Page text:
German Edition:
Die Wiederentdeckung des Geistes Frankfurt 1996

Searle II
John R. Searle
Intentionality. An essay in the philosophy of mind, Cambridge/MA 1983
German Edition:
Intentionalität Frankfurt 1991

Searle III
John R. Searle
The Construction of Social Reality, New York 1995
German Edition:
Die Konstruktion der gesellschaftlichen Wirklichkeit Hamburg 1997

Searle IV
John R. Searle
Expression and Meaning. Studies in the Theory of Speech Acts, Cambridge/MA 1979
German Edition:
Ausdruck und Bedeutung Frankfurt 1982

Searle V
John R. Searle
Speech Acts, Cambridge/MA 1969
German Edition:
Sprechakte Frankfurt 1983

Searle VII
John R. Searle
Behauptungen und Abweichungen
In
Linguistik und Philosophie, G. Grewendorf/G. Meggle Frankfurt/M. 1974/1995

Searle VIII
John R. Searle
Chomskys Revolution in der Linguistik
In
Linguistik und Philosophie, G. Grewendorf/G. Meggle Frankfurt/M. 1974/1995

Searle IX
John R. Searle
"Animal Minds", in: Midwest Studies in Philosophy 19 (1994) pp. 206-219
In
Der Geist der Tiere, D Perler/M. Wild Frankfurt/M. 2005

Propositional Attitudes Perry Frank I 451f
Proposition / propositional stance / PerryVsFrege: the expressions embedded in a report of what someone thinks, designate entities (not whole propositions) to which their antecedents relate. > Cresswell: structured meanings,
>Propositions, >Designation, >Objects, >Indexicality, >Index words, >Identification, >Belief Objects,
>Thought Objects, >Reference.

John Perry (1983a): Castaneda on He and I, in: James E. Tomberlin (ed.) Agent, Language, and the Structure of the World: Essays Presented to Hector-Neri Castaneda. Hackett (1983), 15-39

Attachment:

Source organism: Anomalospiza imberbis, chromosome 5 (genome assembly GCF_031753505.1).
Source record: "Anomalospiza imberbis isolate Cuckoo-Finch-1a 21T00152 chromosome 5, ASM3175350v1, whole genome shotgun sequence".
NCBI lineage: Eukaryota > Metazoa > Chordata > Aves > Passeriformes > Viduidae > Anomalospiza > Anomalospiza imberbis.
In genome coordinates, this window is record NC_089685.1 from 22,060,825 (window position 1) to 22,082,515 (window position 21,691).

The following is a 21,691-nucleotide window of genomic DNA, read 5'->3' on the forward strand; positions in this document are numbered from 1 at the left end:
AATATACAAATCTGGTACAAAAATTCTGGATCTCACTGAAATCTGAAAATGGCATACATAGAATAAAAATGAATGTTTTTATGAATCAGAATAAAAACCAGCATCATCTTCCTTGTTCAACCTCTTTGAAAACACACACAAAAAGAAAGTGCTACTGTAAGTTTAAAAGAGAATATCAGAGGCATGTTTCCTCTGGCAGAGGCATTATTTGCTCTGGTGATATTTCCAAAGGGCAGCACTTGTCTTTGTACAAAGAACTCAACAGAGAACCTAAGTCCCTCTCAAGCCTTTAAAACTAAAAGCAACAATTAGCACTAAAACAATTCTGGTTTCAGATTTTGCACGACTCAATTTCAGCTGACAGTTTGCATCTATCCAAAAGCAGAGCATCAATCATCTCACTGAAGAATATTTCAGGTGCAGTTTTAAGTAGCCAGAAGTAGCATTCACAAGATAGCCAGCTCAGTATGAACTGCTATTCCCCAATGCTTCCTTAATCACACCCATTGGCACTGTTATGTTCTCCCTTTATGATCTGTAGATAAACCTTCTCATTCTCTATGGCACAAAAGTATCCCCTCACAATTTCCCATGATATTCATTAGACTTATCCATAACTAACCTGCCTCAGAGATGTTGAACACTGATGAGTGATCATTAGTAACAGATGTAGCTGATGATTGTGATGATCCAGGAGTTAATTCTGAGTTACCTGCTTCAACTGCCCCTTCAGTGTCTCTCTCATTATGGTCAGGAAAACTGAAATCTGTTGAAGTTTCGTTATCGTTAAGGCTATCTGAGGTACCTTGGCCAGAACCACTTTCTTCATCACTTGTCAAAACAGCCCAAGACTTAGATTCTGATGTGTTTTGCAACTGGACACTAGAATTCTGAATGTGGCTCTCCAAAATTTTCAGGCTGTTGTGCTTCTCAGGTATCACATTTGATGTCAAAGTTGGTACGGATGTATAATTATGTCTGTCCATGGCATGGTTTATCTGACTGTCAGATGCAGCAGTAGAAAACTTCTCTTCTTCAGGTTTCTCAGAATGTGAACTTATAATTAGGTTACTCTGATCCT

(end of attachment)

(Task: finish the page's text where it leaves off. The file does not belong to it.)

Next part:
Perr I
J. R. Perry
Identity, Personal Identity, and the Self 2002

Fra I
M. Frank (Hrsg.)
Analytische Theorien des Selbstbewusstseins Frankfurt 1994
Propositions Castaneda Frank I 323
Propositions/Tradition: (not represented by anyone in pure form, not even by Frege): ideal convergence of the elements of thought, speech, reality and communication. >Convergence, >Communication, >Thought objects, >Belief objects, >Content, >G. Frege.
Propositions that are primarily defined as carriers of timeless truth values, fundamental support of linguistic meaning as constituents of reality and as publicly accessible contents of communication.
>Propositions, >Communication, >Truth values.
Advantage: that leaves no gap between the content of thought, and that to which it is directed - for reality arise.
>Reference, >Reality, >World/Thinking.
CastanedaVs: this does not apply to indexical sentences.
>Indexicality, >Index Words.
Individuation: of indexical sentences: in the speech act, not by meaning.
>Individuation.
I 340ff
Proposition/Tradition: (Frege, Moore): 1) psychological units,
2) ontological,
3) ontologically objective (intersubjective)
4) metaphysical units
5) logical units
6) semantic
7) linguistic units of communication.
CastanedaVs: there are discrepancies between 1 - 7 in the case of diachronic flow of experiences in the changing world.
VsTradition: fails with indexical reference with "I", "here", "now".
Problem: E.g. "I have 30 grams of nitrogen in my liver": understanding is possible without knowledge of the truth value.
>Understanding, >Truth value, >Truth conditions.